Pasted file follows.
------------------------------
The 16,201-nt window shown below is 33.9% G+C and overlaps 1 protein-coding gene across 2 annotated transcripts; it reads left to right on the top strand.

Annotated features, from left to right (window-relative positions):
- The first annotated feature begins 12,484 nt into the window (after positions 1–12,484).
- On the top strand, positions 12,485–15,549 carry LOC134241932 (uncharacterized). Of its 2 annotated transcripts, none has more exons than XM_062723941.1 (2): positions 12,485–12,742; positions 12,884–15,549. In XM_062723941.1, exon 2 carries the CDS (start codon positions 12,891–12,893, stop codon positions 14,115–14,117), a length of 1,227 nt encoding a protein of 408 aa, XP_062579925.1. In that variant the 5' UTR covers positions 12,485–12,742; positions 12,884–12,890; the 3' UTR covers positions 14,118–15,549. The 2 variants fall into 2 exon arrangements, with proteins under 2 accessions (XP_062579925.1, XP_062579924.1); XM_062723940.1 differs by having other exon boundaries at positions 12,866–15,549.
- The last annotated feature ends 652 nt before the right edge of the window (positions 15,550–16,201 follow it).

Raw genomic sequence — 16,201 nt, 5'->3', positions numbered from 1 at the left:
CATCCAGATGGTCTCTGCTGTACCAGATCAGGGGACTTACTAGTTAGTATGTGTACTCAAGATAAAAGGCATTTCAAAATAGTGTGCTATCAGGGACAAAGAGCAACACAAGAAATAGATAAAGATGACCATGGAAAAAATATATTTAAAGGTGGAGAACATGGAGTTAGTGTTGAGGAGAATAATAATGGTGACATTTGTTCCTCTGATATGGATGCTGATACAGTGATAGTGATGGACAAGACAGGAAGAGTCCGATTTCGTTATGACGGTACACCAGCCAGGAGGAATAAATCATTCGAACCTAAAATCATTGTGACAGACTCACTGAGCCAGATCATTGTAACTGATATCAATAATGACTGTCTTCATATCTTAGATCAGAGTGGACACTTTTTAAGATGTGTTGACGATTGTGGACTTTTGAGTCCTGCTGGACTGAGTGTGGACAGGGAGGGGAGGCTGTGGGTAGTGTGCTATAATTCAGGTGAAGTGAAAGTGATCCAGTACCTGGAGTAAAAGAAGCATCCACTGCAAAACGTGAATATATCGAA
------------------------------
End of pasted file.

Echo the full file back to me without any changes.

The 16,201-nt window shown below is 33.9% G+C and overlaps 1 protein-coding gene across 2 annotated transcripts; it reads left to right on the top strand.

Annotated features, from left to right (window-relative positions):
- The first annotated feature begins 12,484 nt into the window (after positions 1–12,484).
- On the top strand, positions 12,485–15,549 carry LOC134241932 (uncharacterized). Of its 2 annotated transcripts, none has more exons than XM_062723941.1 (2): positions 12,485–12,742; positions 12,884–15,549. In XM_062723941.1, exon 2 carries the CDS (start codon positions 12,891–12,893, stop codon positions 14,115–14,117), a length of 1,227 nt encoding a protein of 408 aa, XP_062579925.1. In that variant the 5' UTR covers positions 12,485–12,742; positions 12,884–12,890; the 3' UTR covers positions 14,118–15,549. The 2 variants fall into 2 exon arrangements, with proteins under 2 accessions (XP_062579925.1, XP_062579924.1); XM_062723940.1 differs by having other exon boundaries at positions 12,866–15,549.
- The last annotated feature ends 652 nt before the right edge of the window (positions 15,550–16,201 follow it).

Raw genomic sequence — 16,201 nt, 5'->3', positions numbered from 1 at the left:
CATCCAGATGGTCTCTGCTGTACCAGATCAGGGGACTTACTAGTTAGTATGTGTACTCAAGATAAAAGGCATTTCAAAATAGTGTGCTATCAGGGACAAAGAGCAACACAAGAAATAGATAAAGATGACCATGGAAAAAATATATTTAAAGGTGGAGAACATGGAGTTAGTGTTGAGGAGAATAATAATGGTGACATTTGTTCCTCTGATATGGATGCTGATACAGTGATAGTGATGGACAAGACAGGAAGAGTCCGATTTCGTTATGACGGTACACCAGCCAGGAGGAATAAATCATTCGAACCTAAAATCATTGTGACAGACTCACTGAGCCAGATCATTGTAACTGATATCAATAATGACTGTCTTCATATCTTAGATCAGAGTGGACACTTTTTAAGATGTGTTGACGATTGTGGACTTTTGAGTCCTGCTGGACTGAGTGTGGACAGGGAGGGGAGGCTGTGGGTAGTGTGCTATAATTCAGGTGAAGTGAAAGTGATCCAGTACCTGGAGTAAAAGAAGCATCCACTGCAAAACGTGAATATATCGAA